Recommendation: TEAR-AID Fabric Repair Kit, Type A
10. Tandem Hanging System
Are you going camping with your best friend? It’s possible to hang two hammocks side by side using the same anchor points.
A tandem hanging system uses a lightweight pole system that keeps the hammocks separated. It seems pretty simple but also pretty awesome.
Another plus is you only need to bring one tarp, set of stakes, and rope, further saving weight.
Keep in mind; there should be enough space so your shoulders won’t brush. Also, for best results, the hammocks should be similar in length.
Some people do not like the tandem hanging system because whatever you do will affect your partner. Generally, I don’t see this as a problem because hammock sleepers are essentially in a cocoon, and you can’t move too much anyways.
However, if you get up in the night to go to the washroom, I suggest doing it slowly or warning your partner. You could dump them on the ground!
The Eagles Nest Outfitters Fuse Tandem Hammock System uses a lightweight DAC pole system. It is safe and breaks down for easy transport. Keep in mind, hammocks and straps come sold separately.
Recommendation: Eagles Nest Outfitters Fuse Tandem Hammock System
Your hammock won’t come with a pillow. However, some sleeping pads come with pillows attached.
If you have neck problems, you will need a pillow when hammock camping. It will keep your head insulated and comfortable for a better night’s sleep.
I would suggest one that works well in both hot and cold temperatures. For example, a pillow made with both fleece and microfiber materials is excellent. I would also suggest using something to attach the pillow to the end of your hammock so it stays in place. Otherwise, it will move around on you.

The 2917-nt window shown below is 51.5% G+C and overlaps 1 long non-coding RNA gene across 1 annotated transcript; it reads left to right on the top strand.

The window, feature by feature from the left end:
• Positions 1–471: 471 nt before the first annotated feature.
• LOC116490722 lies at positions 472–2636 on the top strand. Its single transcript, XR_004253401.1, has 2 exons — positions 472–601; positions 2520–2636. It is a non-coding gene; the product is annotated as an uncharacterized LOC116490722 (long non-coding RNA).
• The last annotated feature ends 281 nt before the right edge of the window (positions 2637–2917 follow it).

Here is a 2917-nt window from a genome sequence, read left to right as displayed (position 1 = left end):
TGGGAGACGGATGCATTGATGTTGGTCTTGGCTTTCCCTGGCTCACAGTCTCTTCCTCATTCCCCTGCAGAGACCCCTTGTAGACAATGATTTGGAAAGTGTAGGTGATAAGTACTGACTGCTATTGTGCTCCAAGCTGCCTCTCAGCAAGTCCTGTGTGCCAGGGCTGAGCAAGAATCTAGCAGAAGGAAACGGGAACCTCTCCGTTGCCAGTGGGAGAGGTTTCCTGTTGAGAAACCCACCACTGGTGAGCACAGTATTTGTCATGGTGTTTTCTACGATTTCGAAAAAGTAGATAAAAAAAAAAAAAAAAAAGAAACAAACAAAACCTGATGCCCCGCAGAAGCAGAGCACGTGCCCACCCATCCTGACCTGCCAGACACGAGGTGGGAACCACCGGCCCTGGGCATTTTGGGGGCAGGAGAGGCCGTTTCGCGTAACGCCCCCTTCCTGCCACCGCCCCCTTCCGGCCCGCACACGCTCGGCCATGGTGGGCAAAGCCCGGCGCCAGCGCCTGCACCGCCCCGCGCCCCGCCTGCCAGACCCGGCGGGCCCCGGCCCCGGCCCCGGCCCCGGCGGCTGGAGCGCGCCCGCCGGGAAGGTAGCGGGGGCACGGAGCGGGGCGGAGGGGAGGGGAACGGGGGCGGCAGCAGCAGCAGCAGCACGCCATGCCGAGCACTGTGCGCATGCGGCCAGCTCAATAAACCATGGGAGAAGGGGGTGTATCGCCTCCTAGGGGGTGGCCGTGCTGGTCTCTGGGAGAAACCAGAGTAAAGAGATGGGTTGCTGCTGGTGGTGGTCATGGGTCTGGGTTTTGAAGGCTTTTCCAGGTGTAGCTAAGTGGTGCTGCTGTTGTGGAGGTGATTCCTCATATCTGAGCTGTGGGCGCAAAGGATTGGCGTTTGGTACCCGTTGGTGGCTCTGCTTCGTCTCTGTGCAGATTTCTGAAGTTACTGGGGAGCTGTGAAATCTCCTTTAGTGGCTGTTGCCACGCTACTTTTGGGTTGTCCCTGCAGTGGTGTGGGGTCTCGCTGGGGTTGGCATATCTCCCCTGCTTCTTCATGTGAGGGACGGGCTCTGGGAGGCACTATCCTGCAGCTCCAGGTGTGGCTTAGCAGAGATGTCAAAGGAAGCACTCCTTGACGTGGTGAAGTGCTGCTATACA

Pillows are also easy to store and carry, so the bit of extra space they take up is worth it for the extra comfort you’ll have while sleeping.
Many people love this pocket-size pillow because you just press it to inflate or deflate. It has an ergonomic waveform design, and the breathable fabric absorbs sweat. If you have a neck problem, Ant-Union created this pillow to coddle your neck for optimal comfort.
Recommendation: ANT-UNION Ultralight Inflatable Camping Travel Pillow
Going camping is exciting and exhilarating, but you have to prepare yourself for anything nature will throw at you. If you’re planning on hammock camping, you should look into adding a few extra accessories to make your experience all the more memorable.
Mosquito nets will keep out unwanted insects that will cause you discomfort during your camping trip while sleeping pads can make your sleeping experience more comfortable. A cooler is an ideal accessory to keep your food properly stored and protected from wildlife, and a repair kit is necessary for any rips, tears, or issues you may encounter with your hammock.
These accessories, along with the others on our list, can make all the difference when you’re enjoying the great outdoors.
If you found this article helpful, then make sure to take a look at some of my other related articles linked below!